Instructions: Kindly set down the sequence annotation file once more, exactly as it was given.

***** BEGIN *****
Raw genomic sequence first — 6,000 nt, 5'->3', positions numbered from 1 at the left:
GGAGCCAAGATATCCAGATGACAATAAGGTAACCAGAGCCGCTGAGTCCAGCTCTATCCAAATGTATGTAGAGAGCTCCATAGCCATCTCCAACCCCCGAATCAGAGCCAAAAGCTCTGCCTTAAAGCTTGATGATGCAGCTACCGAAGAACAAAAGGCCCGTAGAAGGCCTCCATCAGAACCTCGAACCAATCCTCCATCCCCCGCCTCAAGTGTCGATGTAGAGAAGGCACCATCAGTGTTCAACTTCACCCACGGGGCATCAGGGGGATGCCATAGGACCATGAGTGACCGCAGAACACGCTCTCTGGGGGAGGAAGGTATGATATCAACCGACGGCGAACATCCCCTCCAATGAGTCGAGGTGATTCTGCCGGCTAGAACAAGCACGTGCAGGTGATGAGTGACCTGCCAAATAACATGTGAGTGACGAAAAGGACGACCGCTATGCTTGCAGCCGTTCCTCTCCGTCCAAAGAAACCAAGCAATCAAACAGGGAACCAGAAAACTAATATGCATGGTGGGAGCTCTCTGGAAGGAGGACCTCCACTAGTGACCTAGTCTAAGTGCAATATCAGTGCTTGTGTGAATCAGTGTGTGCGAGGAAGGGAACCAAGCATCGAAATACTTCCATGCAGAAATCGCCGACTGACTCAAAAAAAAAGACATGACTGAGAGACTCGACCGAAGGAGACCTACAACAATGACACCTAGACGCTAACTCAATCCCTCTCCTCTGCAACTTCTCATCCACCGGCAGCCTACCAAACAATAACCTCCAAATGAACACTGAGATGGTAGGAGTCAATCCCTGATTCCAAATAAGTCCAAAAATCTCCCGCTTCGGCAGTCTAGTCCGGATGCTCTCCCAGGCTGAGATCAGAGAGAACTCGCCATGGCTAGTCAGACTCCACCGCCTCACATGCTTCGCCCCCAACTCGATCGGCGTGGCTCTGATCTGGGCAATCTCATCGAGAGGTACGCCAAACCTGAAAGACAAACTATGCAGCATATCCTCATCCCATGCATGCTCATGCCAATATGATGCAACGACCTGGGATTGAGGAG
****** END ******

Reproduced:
Raw genomic sequence first — 6,000 nt, 5'->3', positions numbered from 1 at the left:
GGAGCCAAGATATCCAGATGACAATAAGGTAACCAGAGCCGCTGAGTCCAGCTCTATCCAAATGTATGTAGAGAGCTCCATAGCCATCTCCAACCCCCGAATCAGAGCCAAAAGCTCTGCCTTAAAGCTTGATGATGCAGCTACCGAAGAACAAAAGGCCCGTAGAAGGCCTCCATCAGAACCTCGAACCAATCCTCCATCCCCCGCCTCAAGTGTCGATGTAGAGAAGGCACCATCAGTGTTCAACTTCACCCACGGGGCATCAGGGGGATGCCATAGGACCATGAGTGACCGCAGAACACGCTCTCTGGGGGAGGAAGGTATGATATCAACCGACGGCGAACATCCCCTCCAATGAGTCGAGGTGATTCTGCCGGCTAGAACAAGCACGTGCAGGTGATGAGTGACCTGCCAAATAACATGTGAGTGACGAAAAGGACGACCGCTATGCTTGCAGCCGTTCCTCTCCGTCCAAAGAAACCAAGCAATCAAACAGGGAACCAGAAAACTAATATGCATGGTGGGAGCTCTCTGGAAGGAGGACCTCCACTAGTGACCTAGTCTAAGTGCAATATCAGTGCTTGTGTGAATCAGTGTGTGCGAGGAAGGGAACCAAGCATCGAAATACTTCCATGCAGAAATCGCCGACTGACTCAAAAAAAAAGACATGACTGAGAGACTCGACCGAAGGAGACCTACAACAATGACACCTAGACGCTAACTCAATCCCTCTCCTCTGCAACTTCTCATCCACCGGCAGCCTACCAAACAATAACCTCCAAATGAACACTGAGATGGTAGGAGTCAATCCCTGATTCCAAATAAGTCCAAAAATCTCCCGCTTCGGCAGTCTAGTCCGGATGCTCTCCCAGGCTGAGATCAGAGAGAACTCGCCATGGCTAGTCAGACTCCACCGCCTCACATGCTTCGCCCCCAACTCGATCGGCGTGGCTCTGATCTGGGCAATCTCATCGAGAGGTACGCCAAACCTGAAAGACAAACTATGCAGCATATCCTCATCCCATGCATGCTCATGCCAATATGATGCAACGACCTGGGATTGAGGAG